The ARA has called for improved access to medicines for people with rare autoimmune diseases such as Bechet’s syndrome or neurosarcoidosis.
In a submission to the Parliamentary Inquiry into approval processes for new drugs and novel medical technologies in Australia, the ARA said autoimmune diseases such as rheumatoid arthritis and vasculitis were among many conditions that have benefited from PBS approval of breakthrough treatments such as biologics.
However rare diseases such as Bechet’s or neurosarcoidosis will likely never have a phase 3 trial to determine the benefit of an anti-TNF so approvals could not proceed under the current system.
Similarly, other trials unlikely to occur were those of anti-IL-1 drugs for indications such as adult onset Still’s disease or familial Mediterranean fever (FMF).
“Where a phase 3 trial program has shown efficacy and acceptable safety, this is an entirely appropriate mechanism to provide reimbursement approval,” the submission said. “Both TGA and PBS approval are given in terms of a specific medicine for a specific condition.”
“An unintended consequence of this is that patients with uncommon or rare diseases, in which traditional major trials are basically impossible, have no mechanism through which to obtain PBS-funded access to specialised medicine, and never will.”
“As a result, patients who have a clear opportunity to benefit from a given medicine, supported by evidence such as appropriate molecular mechanisms and peer-reviewed case series, cannot gain this benefit.”
“For our members, and their patients, this creates a scenario wherein a rheumatologist might see consecutive patients on a given day whose disease has the potential to be successfully treated with a medicine, one of whom can access this medicine and one of whom cannot.”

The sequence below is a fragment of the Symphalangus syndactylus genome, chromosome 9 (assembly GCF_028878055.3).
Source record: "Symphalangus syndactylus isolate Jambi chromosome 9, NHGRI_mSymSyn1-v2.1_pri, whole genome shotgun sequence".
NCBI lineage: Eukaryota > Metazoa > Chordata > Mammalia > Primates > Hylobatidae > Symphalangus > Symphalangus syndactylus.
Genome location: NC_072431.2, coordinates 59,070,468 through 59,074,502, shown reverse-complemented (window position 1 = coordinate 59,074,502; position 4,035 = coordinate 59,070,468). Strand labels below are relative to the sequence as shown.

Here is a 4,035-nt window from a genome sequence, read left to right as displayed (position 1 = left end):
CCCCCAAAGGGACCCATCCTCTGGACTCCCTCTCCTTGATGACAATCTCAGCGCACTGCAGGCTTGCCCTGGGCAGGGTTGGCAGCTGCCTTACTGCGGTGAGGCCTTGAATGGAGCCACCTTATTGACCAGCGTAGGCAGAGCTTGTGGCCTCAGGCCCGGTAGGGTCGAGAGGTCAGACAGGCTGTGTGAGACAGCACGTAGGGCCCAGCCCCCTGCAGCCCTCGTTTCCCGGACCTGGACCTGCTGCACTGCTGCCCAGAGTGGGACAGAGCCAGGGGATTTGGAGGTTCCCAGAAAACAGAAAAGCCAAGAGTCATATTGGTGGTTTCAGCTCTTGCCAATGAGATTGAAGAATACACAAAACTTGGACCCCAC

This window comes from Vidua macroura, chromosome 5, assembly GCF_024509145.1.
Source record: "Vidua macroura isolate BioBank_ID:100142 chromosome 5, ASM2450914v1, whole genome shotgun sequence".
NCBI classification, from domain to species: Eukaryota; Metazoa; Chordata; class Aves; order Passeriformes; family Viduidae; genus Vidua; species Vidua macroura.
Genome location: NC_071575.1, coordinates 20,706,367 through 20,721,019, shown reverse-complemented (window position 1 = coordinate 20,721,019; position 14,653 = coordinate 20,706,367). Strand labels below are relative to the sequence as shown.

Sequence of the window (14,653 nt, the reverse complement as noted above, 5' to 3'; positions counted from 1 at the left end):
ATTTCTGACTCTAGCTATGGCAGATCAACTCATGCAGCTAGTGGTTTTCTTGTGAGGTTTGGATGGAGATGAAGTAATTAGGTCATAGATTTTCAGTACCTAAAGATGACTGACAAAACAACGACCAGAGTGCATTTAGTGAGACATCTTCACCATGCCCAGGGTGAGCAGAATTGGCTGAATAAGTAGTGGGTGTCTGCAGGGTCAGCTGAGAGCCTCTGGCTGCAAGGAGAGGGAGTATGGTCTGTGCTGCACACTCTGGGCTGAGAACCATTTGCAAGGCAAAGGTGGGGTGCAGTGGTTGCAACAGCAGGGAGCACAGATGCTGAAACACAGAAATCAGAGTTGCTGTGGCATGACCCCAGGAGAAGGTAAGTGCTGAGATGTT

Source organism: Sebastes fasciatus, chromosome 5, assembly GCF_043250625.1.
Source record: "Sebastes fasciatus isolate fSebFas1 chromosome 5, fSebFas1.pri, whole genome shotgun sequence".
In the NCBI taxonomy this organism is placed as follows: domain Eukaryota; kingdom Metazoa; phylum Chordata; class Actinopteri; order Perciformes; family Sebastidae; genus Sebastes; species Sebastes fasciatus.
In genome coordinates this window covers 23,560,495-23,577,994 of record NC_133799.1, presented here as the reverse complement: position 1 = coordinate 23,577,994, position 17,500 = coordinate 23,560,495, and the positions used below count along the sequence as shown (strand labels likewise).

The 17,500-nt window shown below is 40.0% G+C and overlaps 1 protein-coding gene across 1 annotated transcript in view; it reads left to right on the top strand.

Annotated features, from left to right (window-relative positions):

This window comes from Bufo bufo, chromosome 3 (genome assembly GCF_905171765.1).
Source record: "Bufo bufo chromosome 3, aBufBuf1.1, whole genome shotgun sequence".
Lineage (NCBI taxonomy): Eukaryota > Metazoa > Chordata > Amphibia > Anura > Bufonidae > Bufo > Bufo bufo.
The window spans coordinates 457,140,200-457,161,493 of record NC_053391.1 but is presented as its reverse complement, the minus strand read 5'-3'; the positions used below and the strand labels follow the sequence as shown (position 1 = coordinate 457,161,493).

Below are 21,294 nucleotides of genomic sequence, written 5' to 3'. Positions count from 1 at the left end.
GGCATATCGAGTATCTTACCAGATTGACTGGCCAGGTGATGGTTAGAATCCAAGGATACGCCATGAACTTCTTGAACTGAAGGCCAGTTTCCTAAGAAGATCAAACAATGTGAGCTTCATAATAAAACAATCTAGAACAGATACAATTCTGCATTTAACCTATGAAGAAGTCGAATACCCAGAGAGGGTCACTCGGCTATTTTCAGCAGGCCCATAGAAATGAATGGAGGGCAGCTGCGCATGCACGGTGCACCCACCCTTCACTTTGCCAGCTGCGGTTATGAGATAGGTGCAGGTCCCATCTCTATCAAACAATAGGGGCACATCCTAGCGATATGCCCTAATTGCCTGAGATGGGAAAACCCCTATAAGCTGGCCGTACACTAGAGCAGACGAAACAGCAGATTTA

The submission, signed on behalf of the ARA by vice president Dr Claire Barrett and its therapeutics committee chair Associate Professor Sean O’Neill, called for a review of access mechanisms to medicines in diseases of high unmet need where the traditional pathway for PBS listing was unfeasible.
“In some cases, this difference is simply the result of human-determined disease nomenclature which classifies patients in, or out, of PBS-funded diagnostic groups for otherwise similar diseases. In other cases, a disease is simply too rare for large scale trials to ever be done, and so under the current regimen PBS-funded access to life saving and/or life changing therapy will never occur.”
“An outcome of this review could include a highly specialised drug approval mechanism, potentially limited to particular specialists and a list of medicines paired to rare diseases with an appropriate evidence base.”
“Under such a regime, subject to approval, patients with these diseases could access specialised medicines subsidised by the PBS. The potential examples of this scenario are many in terms of individual diseases, but few in terms of total patient numbers.”
Dr Barrett told the limbic she was optimistic that there was a way forward.
“The ARA would be delighted to enter dialogue with Government and other stakeholders,” she said.
On behalf of the ARA, Dr Barrett acknowledged Professor Eric Morand for his pivotal contribution to the submission.
Disclosure Statement: Dr Barrett declared UCB had provided an unrestricted education grant for research on bDMARDs in pregnancy, however no personal funds were received.